Google Chrome for iPad and iPhone

The iPad and iPhone Web browser market has slowly matured over the last several months, and users now have a number of browsers to choose from other than the standard Safari. We take a look at how Chrome performs on the iPad iPhone and decide whether or not it’s an ideal option as your default browser.

Google Chrome has become the de-facto browser of choice for the majority of PC users, with its streamlined, sleek and sexy design and unparalleled responsiveness and speed providing a smooth and efficient browsing experience. However, it was not until recently that Chrome was officially released on the iPad and iPhone, two of the world’s biggest mobile platforms, so expectations are high for this version of Chrome to provide the performance and usability gains of the PC version. We test drove the latest version of Google Chrome on an iPhone 4s and an iPad 4, and have compiled a list of good and bad features of Chrome for both devices, followed by a final verdict. Enjoy.

The Good

Integration with Google Account and Services

Probably the biggest consumer drawcard to switching to Chrome on your Apple device is its support for cross-playform syncing and connectivity with your Google account, so you can automatically take your Gmail, Google+, and your Google Account along with all your personalized information with you anywhere you go and access your personalized Chrome settings from any device. Google will store certain information, such as bookmarks, history and other settings, on Google’s servers in association with your Google Account, so your bookmarks, passwords and history from your PC or other devices will automatically be synced into your iPad or iPhone. This is a huge positive if you have (like me) an extensive list of bookmarks accumulated in Chrome on your PC over years of browsing and researching.

Searches in the address bar

One feature I love about Chrome (which, admittedly, can be configured on other browsers but feels so much better on Chrome) is the ability to just type Google searches in the address bar without having to navigate to Google first. It might not sound like much, but can be a genuine time-saver over a long period. Combined with the super-smoothness and responsiveness of Chrome, it makes conducting Google searches feel very fluid and easy indeed.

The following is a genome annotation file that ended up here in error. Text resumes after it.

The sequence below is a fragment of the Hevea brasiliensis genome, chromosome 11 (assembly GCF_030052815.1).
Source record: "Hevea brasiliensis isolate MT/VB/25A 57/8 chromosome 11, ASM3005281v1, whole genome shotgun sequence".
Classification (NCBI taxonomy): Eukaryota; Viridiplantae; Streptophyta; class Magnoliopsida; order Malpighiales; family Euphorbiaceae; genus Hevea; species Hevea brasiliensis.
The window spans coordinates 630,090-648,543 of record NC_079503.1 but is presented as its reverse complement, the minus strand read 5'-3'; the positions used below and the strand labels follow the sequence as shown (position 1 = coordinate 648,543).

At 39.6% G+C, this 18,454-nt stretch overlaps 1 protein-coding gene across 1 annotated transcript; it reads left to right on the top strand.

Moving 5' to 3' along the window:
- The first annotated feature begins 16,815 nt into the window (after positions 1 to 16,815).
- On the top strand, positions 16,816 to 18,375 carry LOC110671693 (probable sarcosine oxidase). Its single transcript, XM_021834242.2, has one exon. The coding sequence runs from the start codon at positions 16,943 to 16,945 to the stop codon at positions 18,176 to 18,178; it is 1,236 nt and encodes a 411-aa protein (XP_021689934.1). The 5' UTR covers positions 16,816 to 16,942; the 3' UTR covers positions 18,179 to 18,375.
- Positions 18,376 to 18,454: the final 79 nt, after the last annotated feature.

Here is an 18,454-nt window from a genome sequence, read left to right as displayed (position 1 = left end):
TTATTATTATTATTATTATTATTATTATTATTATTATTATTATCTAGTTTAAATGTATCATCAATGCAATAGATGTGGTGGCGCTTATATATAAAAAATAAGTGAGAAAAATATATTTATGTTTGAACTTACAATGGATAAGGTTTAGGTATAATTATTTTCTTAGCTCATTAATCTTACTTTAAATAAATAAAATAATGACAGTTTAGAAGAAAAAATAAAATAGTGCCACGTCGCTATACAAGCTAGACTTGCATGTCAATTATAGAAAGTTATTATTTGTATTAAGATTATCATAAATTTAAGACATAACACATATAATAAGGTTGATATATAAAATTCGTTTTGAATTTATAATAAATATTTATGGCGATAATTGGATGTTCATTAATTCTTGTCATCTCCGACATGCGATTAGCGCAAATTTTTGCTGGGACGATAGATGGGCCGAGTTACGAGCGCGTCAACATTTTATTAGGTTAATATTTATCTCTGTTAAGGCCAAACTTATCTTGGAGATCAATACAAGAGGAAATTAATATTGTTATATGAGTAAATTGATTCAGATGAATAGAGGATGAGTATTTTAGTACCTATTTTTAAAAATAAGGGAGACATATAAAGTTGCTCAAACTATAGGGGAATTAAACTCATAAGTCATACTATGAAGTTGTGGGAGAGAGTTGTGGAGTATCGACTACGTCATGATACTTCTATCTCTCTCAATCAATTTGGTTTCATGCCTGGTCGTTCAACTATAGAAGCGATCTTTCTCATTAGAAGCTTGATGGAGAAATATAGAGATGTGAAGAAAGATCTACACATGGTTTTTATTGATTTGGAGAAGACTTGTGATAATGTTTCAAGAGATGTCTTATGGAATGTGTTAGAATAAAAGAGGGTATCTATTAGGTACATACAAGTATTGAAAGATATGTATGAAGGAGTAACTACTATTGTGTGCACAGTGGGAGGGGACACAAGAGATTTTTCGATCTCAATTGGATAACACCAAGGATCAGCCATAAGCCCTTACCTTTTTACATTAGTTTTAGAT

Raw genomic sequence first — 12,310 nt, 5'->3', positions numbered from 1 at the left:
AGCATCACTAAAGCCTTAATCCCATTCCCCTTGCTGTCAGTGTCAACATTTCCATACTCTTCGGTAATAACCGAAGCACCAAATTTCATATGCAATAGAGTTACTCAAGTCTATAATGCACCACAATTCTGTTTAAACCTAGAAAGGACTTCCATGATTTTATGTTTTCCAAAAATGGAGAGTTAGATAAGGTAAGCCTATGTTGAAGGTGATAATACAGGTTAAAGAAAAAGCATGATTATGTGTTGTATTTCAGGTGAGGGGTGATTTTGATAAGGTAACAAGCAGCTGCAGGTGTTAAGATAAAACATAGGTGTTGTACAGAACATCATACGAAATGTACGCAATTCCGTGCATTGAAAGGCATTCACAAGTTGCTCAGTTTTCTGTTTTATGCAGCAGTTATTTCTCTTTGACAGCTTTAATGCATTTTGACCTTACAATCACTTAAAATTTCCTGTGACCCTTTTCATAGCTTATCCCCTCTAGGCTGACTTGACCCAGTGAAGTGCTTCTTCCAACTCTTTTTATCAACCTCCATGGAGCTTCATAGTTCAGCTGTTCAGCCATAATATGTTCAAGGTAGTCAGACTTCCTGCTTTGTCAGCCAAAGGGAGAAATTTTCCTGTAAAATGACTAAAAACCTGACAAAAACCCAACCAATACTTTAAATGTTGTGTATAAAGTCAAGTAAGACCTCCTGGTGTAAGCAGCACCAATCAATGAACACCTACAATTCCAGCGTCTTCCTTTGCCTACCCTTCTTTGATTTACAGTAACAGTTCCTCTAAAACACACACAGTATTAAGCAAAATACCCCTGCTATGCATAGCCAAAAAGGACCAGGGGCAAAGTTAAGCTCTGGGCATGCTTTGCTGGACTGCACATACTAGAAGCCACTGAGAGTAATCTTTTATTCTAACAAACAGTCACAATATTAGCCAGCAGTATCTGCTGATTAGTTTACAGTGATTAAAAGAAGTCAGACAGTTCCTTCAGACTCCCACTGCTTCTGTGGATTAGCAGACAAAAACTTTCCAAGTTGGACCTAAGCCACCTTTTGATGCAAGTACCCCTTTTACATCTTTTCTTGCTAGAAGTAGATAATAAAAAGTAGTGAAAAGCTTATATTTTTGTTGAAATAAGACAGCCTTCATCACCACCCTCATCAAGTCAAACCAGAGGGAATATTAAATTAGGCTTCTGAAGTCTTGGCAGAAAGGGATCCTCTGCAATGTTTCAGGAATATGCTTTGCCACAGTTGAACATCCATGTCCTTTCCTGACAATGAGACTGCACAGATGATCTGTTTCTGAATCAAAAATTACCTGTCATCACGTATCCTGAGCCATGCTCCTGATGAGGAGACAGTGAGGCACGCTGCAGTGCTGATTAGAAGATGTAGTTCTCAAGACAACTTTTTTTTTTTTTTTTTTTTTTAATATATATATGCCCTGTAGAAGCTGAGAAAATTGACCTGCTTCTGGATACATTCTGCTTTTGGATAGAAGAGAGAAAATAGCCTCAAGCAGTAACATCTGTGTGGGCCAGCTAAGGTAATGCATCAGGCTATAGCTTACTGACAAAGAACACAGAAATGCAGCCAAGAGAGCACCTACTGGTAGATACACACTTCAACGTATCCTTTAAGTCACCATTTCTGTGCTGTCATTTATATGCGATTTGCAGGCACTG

Virtual keyboard usability additions

Chrome for iPad and iPhone also has a number of additional features designed to increase usability given the physical restrictions of mobile devices. One is these is a custom keyboard that adds extra characters when searching or typing in a URL to the top of the virtual keyboard. A row featuring commonly used characters in Web addresses such as the colon, period, dash, forward slash and .com keys sits above the traditional QWERTY keyboard layout, a much welcomed addition.

Integrated speech-to-text

Chrome also features integrated speech-to-text, activated by tapping the new dedicated microphone button located on the right of the browser. Pressing the microphone button will put the iPad into listening mode, allowing you to talk out your searches or commands, and the voice recognition software is fairly fast and accurate.

Unlimited tabbed browsing

Let’s be honest; this is probably the biggest reason many people will switch to Chrome on their Apple device. If you’re anything like me, you have a habit of opening about 20 tabs for each browsing session, switching back and forth between tabs like a monkey on mescaline. Chrome, of course, lets you do just this, with a slight caveat however – performance takes a noticeable hit with more than about 5 tabs open. We’ll get into this further in the next section, but for now know at least that Chrome for iPad/iPhone does indeed grant you the all-too-sexy ability to load up tabs and swipe smoothly back and forth between them.

Incognito Browsing

Incognito browsing, a feature that lets you surf the Web without leaving behind any cookies, browsing history or any other tracking data, is a much-used feature on the PC version of Chrome and it’s included here. We’re not suggesting any particular uses for this feature, as they should be self-evident *cough cough*.

Most Visited Websites

Loading up a new tab automatically loads up thumbnail versions of your most visited websites. It’s a convenient, time-saving ‘speed dial’ that lets you quickly jump to your most-visited websites as soon as you load the browser.

Look and Feel